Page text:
In a recent Gallup Poll, Americans said real estate was the best option for long-term investments. But is it?
THE PROS. "Where else can you buy something that's worth $400,000, only use $80,000 of your own cash and pay off the balance over 30 years at 4.5 percent interest? I don't know any investment that can do that," says Steven Domber of Berkshire Hathaway HomeServices Hudson Valley Properties, a real estate brokerage in Poughkeepsie.
THE CONS. "Real estate creates millionaires, but also bankruptcies," warns Avani Ramnani, a certified financial planner with Francis Financial in Manhattan.
While the Standard & Poor's 500 index increased by 106 percent in the last five years, average housing values in the metro area are lower than they were in May 2009, says Robert Campbell, associate professor of real estate finance at Hofstra University.
Unlike stocks, property takes time to sell -- and what if you must sell during a price slump?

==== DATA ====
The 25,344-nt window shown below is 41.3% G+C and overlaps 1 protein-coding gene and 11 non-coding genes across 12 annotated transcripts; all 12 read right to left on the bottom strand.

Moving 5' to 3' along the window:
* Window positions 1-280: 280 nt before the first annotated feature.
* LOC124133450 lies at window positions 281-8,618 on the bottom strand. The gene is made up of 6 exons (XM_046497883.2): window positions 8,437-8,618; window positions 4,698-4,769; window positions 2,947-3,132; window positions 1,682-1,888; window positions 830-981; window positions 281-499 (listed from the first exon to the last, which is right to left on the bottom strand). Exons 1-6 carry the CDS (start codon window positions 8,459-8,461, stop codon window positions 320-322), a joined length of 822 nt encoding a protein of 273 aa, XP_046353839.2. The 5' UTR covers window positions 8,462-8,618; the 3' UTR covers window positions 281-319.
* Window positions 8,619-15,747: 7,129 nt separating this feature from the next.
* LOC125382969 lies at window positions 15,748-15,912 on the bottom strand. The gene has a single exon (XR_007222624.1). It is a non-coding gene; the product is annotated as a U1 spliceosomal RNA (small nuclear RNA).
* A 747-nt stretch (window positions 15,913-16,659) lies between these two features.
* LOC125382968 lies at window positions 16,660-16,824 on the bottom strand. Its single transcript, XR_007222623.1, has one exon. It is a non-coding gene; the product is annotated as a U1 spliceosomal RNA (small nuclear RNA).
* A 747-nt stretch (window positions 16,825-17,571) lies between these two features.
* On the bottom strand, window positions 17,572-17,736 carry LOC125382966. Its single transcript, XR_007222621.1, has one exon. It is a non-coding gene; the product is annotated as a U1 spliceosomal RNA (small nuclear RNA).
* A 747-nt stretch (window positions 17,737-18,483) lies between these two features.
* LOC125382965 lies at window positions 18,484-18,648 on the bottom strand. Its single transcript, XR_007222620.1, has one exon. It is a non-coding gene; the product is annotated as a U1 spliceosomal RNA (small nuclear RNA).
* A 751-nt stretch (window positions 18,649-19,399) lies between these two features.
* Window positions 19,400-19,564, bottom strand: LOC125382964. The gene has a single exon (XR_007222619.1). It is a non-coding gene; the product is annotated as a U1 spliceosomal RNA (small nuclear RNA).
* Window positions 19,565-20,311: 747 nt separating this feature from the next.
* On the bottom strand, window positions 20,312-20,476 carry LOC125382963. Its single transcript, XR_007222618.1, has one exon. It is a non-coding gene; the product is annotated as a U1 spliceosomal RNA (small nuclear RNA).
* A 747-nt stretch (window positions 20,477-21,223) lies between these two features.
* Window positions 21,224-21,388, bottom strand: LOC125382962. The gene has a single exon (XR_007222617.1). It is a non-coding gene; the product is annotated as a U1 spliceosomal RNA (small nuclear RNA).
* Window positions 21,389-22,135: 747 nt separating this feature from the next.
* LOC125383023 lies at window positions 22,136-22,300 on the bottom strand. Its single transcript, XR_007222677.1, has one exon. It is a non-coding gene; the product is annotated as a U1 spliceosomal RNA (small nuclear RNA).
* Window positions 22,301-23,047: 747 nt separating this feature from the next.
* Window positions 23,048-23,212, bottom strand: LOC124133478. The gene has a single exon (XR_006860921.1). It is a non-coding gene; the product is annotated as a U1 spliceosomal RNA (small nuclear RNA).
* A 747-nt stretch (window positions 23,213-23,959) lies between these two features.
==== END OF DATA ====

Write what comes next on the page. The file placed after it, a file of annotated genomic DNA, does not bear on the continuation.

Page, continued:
FORGET FIXER-UPPERS. Forget fixer-uppers unless you're a contractor. Realize that beyond the mortgage, there are monthly expenses, like high insurance rates, fees for a property manager, maintenance, property taxes, and tenants to deal with, reminds Pej Barlavi, CEO of Barlavi Realty in Manhattan.
Real estate shouldn't be your "ticket" to retirement. "It's akin to taking a concentrated position in one stock," says Elle Kaplan, CEO of Lexion Capital Management in Manhattan.
A BETTER IDEA. Invest indirectly. Says Campbell, "Purchase shares in an apartment real estate investment trust, or in real estate management companies."